Vol. 151, No. 48 — December 2, 2017

Regulations Amending the Cargo, Fumigation and Tackle Regulations

Statutory authority

Canada Shipping Act, 2001

Sponsoring departments

Department of Natural Resources
Department of Transport

REGULATORY IMPACT ANALYSIS STATEMENT

(This statement is not part of the regulations.)

Issues

The Explosives Safety and Security Branch (ESSB) of Natural Resources Canada (NRCan) has worked with Transport Canada (TC) and industry stakeholders to review how the Explosives Regulations, 2013 (ERs) have been operationalized since their coming into force, and has developed the current proposed package of regulatory amendments aimed at improving the regulatory text and removing unnecessary requirements.

1. The handling of explosives at Canadian ports and wharfs

2. Minor amendments to the ERs

Background

The Minister of Natural Resources is responsible for the administration of the Explosives Act, which governs the manufacturing, testing, acquisition, possession, sale, storage, transportation, importation and exportation of explosives and the use of fireworks. The main objectives of the Act and the Regulations adopted under it are to ensure public safety and to strengthen national security.

Made under the statutory authority of the Explosives Act, the ERs came into force on February 1, 2014 (with some provisions coming into force on February 1, 2015, and February 1, 2016). Replacing the former Explosives Regulations, the new Regulations modernized the regulatory text, and introduced new provisions to implement amendments to the Act made under the Public Safety Act, 2002. This latter element reflected an expansion of the scope of the Act to include national security measures, as part of a larger package of amendments to various statutes following the events of September 11, 2001.

As technologies evolve and as related changes affect economic activities, there is an ongoing need to adapt the Regulations to ensure Canada’s competitiveness while continuing to address public safety and national security issues. In response to these changes, this proposal contains two separate themes of amendments to the ERs, as well as related amendments to the CFTRs. The first theme is revised regulatory requirements for the handling of explosives at Canadian ports and wharfs to address public safety and commercial issues related to the loading and unloading of explosives. The second theme involves a series of minor amendments to the ERs to address issues identified since their adoption in 2013.

The handling of explosives at Canadian ports and wharfs (see footnote 1) and the decision process to allow the loading and unloading of explosives onto or from a vessel is the shared responsibility of NRCan, TC and port authorities, and is subject to the following federal acts and regulations:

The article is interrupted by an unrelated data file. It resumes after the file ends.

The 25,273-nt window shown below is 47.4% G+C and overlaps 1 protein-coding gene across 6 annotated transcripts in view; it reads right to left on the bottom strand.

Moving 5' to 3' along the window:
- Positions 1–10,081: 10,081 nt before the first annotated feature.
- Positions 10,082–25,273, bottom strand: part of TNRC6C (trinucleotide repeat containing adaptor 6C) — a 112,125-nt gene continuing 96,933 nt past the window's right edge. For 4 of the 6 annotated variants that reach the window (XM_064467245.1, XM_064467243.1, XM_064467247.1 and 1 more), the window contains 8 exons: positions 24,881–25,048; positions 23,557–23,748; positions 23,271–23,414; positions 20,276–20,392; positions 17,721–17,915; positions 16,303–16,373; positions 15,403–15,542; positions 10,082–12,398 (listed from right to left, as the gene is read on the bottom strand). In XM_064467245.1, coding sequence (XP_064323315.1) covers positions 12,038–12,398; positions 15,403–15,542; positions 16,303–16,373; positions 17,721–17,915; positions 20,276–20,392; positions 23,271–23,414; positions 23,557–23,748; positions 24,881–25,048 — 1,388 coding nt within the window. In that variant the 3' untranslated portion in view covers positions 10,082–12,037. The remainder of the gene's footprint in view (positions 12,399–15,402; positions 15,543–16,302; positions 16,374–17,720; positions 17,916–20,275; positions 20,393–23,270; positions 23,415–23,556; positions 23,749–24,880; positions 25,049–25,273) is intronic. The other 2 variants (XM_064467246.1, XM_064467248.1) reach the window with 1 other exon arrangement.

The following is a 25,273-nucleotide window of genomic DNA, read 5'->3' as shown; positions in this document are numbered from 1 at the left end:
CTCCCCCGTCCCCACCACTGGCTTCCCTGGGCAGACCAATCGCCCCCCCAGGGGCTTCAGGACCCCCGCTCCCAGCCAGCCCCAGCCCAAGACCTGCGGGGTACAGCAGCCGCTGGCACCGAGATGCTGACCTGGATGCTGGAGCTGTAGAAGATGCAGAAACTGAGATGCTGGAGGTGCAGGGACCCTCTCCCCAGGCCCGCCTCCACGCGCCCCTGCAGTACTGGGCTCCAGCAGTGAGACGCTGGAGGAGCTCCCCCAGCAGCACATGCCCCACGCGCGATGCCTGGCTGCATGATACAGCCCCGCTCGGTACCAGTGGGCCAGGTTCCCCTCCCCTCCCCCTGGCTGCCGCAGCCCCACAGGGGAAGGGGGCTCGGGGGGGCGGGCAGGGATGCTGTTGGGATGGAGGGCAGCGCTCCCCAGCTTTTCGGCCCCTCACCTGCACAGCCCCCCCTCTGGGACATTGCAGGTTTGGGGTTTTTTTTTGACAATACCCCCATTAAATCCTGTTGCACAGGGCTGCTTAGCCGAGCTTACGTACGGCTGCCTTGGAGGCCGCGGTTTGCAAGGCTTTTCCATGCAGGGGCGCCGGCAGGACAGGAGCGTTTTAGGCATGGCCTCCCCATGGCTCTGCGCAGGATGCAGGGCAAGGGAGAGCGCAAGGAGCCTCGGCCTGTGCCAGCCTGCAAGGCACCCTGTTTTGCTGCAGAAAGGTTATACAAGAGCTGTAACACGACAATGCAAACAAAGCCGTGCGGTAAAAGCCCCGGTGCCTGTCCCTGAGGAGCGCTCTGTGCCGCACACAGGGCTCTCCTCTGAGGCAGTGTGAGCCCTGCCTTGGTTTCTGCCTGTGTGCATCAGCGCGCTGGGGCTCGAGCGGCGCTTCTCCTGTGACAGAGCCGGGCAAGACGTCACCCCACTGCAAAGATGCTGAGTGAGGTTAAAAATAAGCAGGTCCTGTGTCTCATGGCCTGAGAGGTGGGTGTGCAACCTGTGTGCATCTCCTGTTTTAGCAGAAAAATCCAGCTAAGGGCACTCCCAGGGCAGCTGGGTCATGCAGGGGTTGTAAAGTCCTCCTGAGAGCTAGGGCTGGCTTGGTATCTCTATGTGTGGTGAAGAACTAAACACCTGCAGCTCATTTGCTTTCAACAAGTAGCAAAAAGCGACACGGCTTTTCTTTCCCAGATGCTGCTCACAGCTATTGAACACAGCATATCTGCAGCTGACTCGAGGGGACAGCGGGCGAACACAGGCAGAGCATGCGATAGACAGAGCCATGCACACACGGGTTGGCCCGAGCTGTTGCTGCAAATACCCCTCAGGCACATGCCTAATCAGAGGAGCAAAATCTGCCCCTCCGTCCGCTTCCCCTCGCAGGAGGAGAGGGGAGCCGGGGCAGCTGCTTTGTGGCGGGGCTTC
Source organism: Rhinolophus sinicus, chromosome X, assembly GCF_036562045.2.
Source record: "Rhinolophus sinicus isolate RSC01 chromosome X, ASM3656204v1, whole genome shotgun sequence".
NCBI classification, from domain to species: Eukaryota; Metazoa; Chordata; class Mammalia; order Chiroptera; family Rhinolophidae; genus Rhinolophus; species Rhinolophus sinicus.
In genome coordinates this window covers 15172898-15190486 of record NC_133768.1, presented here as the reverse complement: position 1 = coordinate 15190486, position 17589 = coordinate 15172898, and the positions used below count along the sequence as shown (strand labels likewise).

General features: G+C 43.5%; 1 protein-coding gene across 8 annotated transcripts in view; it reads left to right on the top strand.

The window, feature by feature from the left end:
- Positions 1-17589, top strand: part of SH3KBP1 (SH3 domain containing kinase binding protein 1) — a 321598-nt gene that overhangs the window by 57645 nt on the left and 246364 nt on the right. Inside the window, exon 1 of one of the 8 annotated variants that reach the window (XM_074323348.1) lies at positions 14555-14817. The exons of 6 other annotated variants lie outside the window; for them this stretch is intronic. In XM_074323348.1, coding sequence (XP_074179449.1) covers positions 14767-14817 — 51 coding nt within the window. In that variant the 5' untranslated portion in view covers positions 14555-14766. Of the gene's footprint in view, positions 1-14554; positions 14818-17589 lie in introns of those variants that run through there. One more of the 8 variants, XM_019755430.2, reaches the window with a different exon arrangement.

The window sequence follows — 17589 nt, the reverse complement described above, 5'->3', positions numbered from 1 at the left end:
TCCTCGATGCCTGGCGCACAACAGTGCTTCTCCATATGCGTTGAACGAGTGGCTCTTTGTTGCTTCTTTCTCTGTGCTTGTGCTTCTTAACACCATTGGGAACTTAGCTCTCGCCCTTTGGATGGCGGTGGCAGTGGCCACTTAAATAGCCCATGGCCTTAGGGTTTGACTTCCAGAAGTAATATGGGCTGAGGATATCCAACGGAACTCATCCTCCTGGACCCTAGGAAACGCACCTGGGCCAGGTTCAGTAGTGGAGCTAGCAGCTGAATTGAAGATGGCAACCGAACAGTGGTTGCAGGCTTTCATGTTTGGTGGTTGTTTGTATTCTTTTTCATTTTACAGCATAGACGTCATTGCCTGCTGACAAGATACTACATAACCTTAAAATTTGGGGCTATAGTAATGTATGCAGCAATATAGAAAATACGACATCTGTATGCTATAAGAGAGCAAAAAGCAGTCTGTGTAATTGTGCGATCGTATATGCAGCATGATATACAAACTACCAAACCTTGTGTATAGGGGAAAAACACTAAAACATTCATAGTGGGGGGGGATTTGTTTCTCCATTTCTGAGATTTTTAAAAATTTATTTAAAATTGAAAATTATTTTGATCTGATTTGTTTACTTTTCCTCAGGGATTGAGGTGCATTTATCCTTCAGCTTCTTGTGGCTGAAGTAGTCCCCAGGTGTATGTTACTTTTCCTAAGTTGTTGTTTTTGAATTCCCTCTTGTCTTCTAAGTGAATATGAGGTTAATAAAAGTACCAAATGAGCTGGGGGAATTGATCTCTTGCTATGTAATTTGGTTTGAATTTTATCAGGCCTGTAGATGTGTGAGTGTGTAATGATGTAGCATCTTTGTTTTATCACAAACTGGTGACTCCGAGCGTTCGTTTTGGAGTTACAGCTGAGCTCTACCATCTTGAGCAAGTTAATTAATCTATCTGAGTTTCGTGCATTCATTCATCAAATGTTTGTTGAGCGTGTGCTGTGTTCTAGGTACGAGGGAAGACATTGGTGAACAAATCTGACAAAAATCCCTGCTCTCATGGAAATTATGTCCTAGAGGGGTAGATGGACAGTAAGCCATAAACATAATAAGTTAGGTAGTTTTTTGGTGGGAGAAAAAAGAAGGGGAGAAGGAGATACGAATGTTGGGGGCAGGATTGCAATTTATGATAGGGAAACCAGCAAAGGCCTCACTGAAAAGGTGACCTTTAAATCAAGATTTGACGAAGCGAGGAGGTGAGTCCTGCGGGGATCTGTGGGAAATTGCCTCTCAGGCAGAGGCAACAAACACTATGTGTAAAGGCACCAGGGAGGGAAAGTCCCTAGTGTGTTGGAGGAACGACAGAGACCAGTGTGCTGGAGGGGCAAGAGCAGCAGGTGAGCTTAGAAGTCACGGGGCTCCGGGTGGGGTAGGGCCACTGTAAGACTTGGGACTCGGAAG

Under this legislative and regulatory structure, inspections conducted by ESSB using its explosives expertise provide the basis for decisions by TC and port authorities with respect to permissible handling of explosives at ports.

In the past, the port inspections required under the CFTRs have taken the form of surveys conducted and reviewed by an Interdepartmental Committee of NRCan, TC and port authorities. These surveys were based on a combination of NRCan’s Quantity Distance Principles User Manual referred to in section 155 as well as risk assessment methodologies that took into account the short duration of the unloading activity and the fact that explosives were being handled in containers properly packaged for transport purposes, as opposed to directly. However, this practice was ceased in 2012 due to the absence of clear statutory or regulatory authority for the use of methodologies other than QDP. Since then, surveys have been conducted by NRCan inspectors strictly adhering to the Quantity Distance Principles User Manual, based on a literal application of section 155 of the CFTRs. Under this process, ESSB provides TC and port authorities its expert assessment of the maximum quantities of explosives that can be handled at a port based only on the QDPs, as opposed to a broader range of risk factors.

NRCan’s Quantity Distance Principles User Manual is normally used for issuing licences under the Explosives Act for factories and storage magazines at fixed sites where explosives are being directly manufactured, processed, handled, packaged, tested or stored. As such, it takes into account a series of hazards specific to these types of activities, which may have a significant likelihood of accidental initiations that could propagate to the whole content of explosives in a building or magazine. The QDP methodology presumes that an accidental initiation of the explosives will occur, and as a result dictates the amount or quantity of explosives that are allowed in a building or the site based on the distance to populated buildings and roads and the potential harm to human life.